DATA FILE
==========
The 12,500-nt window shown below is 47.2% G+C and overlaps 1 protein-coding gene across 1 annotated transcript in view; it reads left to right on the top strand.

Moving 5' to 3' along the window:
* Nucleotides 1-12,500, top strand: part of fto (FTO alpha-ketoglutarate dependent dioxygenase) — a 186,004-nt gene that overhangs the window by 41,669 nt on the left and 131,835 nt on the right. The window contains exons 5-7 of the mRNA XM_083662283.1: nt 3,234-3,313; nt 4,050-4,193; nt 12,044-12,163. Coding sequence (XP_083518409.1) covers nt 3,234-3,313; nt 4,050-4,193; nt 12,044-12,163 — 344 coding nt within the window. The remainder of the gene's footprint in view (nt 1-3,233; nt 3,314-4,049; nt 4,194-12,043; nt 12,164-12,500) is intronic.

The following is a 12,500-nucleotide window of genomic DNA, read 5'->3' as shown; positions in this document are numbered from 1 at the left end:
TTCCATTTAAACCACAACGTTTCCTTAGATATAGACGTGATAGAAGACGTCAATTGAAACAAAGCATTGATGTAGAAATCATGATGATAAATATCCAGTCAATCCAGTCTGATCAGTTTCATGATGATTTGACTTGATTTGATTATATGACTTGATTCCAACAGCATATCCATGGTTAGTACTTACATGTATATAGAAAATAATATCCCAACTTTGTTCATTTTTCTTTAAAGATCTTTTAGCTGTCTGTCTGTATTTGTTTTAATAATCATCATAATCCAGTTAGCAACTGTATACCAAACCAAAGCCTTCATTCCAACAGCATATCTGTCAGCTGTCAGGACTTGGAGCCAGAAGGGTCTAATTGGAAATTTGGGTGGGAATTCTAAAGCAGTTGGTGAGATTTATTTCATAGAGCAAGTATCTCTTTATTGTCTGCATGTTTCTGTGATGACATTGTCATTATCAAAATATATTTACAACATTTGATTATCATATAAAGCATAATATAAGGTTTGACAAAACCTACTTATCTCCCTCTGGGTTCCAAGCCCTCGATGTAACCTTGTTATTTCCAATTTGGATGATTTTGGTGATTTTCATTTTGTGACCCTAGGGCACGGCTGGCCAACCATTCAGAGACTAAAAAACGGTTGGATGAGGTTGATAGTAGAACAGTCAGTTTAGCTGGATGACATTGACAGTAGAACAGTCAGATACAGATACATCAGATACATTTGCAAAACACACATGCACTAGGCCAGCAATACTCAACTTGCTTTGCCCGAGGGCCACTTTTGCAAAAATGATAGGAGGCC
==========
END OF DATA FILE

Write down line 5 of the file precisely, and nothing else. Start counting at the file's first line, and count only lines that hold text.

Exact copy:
TTCCATTTAAACCACAACGTTTCCTTAGATATAGACGTGATAGAAGACGTCAATTGAAACAAAGCATTGATGTAGAAATCATGATGATAAATATCCAGTCAATCCAGTCTGATCAGTTTCATGATGATTTGACTTGATTTGATTATATGACTTGATTCCAACAGCATATCCATGGTTAGTACTTACATGTATATAGAAAATAATATCCCAACTTTGTTCATTTTTCTTTAAAGATCTTTTAGCTGTCTGTCTGTATTTGTTTTAATAATCATCATAATCCAGTTAGCAACTGTATACCAAACCAAAGCCTTCATTCCAACAGCATATCTGTCAGCTGTCAGGACTTGGAGCCAGAAGGGTCTAATTGGAAATTTGGGTGGGAATTCTAAAGCAGTTGGTGAGATTTATTTCATAGAGCAAGTATCTCTTTATTGTCTGCATGTTTCTGTGATGACATTGTCATTATCAAAATATATTTACAACATTTGATTATCATATAAAGCATAATATAAGGTTTGACAAAACCTACTTATCTCCCTCTGGGTTCCAAGCCCTCGATGTAACCTTGTTATTTCCAATTTGGATGATTTTGGTGATTTTCATTTTGTGACCCTAGGGCACGGCTGGCCAACCATTCAGAGACTAAAAAACGGTTGGATGAGGTTGATAGTAGAACAGTCAGTTTAGCTGGATGACATTGACAGTAGAACAGTCAGATACAGATACATCAGATACATTTGCAAAACACACATGCACTAGGCCAGCAATACTCAACTTGCTTTGCCCGAGGGCCACTTTTGCAAAAATGATAGGAGGCC